In the wake of the reversal of Roe v. Wade, reproductive health organizations and providers of contraceptive services have been scrambling to forge a path forward. But the federal government itself has moved to ensure access to medication abortion and contraception, even as some states have already begun to ban or restrict those options.
This week, Department of Health and Human Services head Xavier Becerra pledged that the agency would work to ensure that women would continue to have access to medication abortion, even in states that ban abortion entirely.
“Medication abortion has been approved by the FDA for years and is safe for patients,” Becerra said at a news conference. “It’s the gold standard for care when someone is pregnant and they experience a miscarriage, which is all too real for many expectant mothers across the country.
“The Supreme Court’s decision will result in worsened health outcomes and death for some patients. Working to increase access to this drug is a national imperative and in the public interest,” he continued.
To that end, HHS this week debuted ReproductiveRights.gov. The website outlines what patients’ rights to birth control and abortion services look like in the post-Roe world.
Under the “right to access abortion services” section, the website explains that medication abortion has been FDA-approved since 2000. Federal regulation allows these drugs to be distributed via telehealth services and sent by mail through certain pharmacies; one generic manufacturer of an abortion medication has already announced it will pursue legal action and fight for drug access across states.
Becerra laid out several other steps the federal government might take to ensure access to medication abortion.
“Federal law requires our programs to provide medication abortion in certain circumstances, such as the life of the woman, rape or incest,” Becerra said at the news conference. “Now more than ever, it’s important that all federally supported programs and services are complying with the law.”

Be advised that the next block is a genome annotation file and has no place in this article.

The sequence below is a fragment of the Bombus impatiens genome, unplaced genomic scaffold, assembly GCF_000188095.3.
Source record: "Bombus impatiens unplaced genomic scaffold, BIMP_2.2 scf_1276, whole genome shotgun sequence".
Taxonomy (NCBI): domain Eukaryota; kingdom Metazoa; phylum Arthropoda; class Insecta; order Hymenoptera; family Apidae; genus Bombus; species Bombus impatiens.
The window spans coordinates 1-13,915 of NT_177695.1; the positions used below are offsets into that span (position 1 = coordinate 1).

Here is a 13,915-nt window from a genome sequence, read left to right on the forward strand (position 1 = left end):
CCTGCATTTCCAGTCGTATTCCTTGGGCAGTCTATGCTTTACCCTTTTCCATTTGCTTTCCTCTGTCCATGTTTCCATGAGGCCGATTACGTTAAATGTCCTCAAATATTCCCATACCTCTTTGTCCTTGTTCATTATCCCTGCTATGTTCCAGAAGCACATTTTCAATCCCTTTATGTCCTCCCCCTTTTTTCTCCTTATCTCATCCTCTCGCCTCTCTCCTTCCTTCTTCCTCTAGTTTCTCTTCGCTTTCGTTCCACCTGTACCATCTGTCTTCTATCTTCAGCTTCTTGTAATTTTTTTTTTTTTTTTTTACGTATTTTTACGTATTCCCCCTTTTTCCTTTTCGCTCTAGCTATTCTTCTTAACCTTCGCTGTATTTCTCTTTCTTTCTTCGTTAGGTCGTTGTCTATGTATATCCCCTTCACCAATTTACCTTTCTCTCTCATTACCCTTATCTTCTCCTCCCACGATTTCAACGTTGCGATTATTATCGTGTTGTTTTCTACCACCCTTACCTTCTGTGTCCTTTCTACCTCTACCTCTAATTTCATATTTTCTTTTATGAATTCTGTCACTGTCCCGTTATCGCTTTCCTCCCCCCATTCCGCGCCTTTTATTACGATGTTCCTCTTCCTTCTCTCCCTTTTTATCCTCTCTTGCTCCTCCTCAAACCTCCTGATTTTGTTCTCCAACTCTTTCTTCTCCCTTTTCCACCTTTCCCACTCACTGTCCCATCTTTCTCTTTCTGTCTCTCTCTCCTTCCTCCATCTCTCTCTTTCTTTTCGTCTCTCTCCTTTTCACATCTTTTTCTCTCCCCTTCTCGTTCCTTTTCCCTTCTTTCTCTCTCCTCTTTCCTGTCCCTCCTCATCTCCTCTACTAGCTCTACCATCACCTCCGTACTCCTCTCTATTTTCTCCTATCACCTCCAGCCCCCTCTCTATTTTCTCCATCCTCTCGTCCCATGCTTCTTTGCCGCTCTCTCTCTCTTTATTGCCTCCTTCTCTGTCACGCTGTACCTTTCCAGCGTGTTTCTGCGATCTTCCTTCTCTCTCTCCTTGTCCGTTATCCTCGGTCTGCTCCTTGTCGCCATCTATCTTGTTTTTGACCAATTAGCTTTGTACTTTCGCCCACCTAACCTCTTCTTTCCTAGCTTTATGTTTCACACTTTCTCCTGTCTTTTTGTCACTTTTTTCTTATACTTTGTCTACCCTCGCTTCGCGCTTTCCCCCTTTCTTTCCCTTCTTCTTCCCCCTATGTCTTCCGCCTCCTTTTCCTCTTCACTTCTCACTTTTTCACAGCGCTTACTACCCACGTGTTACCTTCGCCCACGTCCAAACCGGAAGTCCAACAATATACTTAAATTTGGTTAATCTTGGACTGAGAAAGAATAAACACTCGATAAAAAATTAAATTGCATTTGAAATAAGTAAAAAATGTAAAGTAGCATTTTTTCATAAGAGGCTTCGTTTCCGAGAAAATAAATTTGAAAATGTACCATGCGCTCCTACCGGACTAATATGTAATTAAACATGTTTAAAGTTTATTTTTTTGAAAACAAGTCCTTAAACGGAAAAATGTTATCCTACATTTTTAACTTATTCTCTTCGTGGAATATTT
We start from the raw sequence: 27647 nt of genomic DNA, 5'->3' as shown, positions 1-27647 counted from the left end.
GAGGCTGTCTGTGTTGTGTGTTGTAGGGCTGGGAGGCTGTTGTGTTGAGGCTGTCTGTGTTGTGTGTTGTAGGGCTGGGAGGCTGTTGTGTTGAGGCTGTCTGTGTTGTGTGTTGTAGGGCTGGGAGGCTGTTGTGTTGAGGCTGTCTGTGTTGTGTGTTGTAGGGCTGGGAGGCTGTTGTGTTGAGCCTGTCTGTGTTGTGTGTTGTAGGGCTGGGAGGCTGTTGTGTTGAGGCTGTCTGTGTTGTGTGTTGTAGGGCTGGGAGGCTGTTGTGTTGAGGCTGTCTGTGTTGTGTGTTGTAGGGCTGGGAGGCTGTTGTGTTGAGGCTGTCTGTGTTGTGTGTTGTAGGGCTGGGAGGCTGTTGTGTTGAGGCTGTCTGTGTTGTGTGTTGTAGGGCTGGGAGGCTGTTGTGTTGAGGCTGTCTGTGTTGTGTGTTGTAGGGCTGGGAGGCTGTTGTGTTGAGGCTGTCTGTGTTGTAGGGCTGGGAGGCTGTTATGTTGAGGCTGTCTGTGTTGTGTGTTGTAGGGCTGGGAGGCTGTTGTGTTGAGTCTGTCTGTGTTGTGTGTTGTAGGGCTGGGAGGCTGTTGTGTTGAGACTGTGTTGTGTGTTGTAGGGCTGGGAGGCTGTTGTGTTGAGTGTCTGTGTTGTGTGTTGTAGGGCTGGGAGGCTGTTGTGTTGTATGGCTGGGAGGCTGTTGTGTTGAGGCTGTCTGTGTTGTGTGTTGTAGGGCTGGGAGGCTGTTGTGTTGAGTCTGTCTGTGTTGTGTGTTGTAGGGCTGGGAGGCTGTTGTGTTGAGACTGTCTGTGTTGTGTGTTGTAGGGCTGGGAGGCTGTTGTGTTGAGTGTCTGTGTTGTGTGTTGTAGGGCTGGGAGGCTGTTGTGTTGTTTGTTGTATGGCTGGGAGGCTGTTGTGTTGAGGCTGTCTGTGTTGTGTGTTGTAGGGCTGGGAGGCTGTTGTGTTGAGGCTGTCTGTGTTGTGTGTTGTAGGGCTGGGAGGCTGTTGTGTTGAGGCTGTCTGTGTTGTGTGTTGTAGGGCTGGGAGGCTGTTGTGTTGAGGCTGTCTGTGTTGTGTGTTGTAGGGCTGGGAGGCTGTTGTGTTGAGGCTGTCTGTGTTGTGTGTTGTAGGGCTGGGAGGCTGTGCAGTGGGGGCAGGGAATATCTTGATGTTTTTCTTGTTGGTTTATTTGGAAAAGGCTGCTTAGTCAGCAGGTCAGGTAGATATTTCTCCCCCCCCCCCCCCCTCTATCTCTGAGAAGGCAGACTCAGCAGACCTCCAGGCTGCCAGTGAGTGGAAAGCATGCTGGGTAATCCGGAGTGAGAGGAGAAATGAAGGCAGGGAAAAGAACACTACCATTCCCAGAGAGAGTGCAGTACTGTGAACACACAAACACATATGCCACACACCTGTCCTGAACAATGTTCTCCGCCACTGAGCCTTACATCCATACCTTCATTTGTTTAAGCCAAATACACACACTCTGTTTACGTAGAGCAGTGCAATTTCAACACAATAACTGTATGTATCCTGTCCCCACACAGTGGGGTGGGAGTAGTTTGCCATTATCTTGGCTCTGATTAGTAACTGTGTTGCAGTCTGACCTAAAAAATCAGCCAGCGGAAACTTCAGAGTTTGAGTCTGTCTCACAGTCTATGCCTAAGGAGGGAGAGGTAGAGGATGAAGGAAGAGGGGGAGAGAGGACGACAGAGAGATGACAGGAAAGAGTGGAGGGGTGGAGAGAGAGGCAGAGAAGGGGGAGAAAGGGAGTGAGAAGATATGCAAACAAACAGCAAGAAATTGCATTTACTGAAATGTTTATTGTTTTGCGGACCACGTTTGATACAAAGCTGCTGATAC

Earlier this week, Attorney General Merrick Garland emphasized that point. He noted that states can’t ban mifepristone, an FDA-approved drug used to end early pregnancy. It’s unclear, however, how much the federal government will be able to increase access to the pills beyond the “exceptional circumstances” of rape, incest or risk to the mother’s life.
During the conference, Becerra said he plans to direct HHS’ Office for Civil Rights to secure privacy and non-discrimination for patients seeking reproductive healthcare. He also said the agency will aim to “examine its authority” under the Emergency Medical Treatment and Labor Act. This would require hospitals to provide necessary emergency care in treating pregnant women.
Finally, Becerra called for increased training among physicians and medical workers to prepare them for the task at hand.
“I’m directing CMS to take every legally available step to protect family planning care,” Becerra stressed. “Healthcare is a matter to be decided by patients and their providers.”
The HHS action plan comes as some congressional Democrats and abortion advocates criticize the Biden administration for being underprepared to react to the overturning of Roe. They continue to call on the federal government to be more aggressive in preserving medication abortion rights.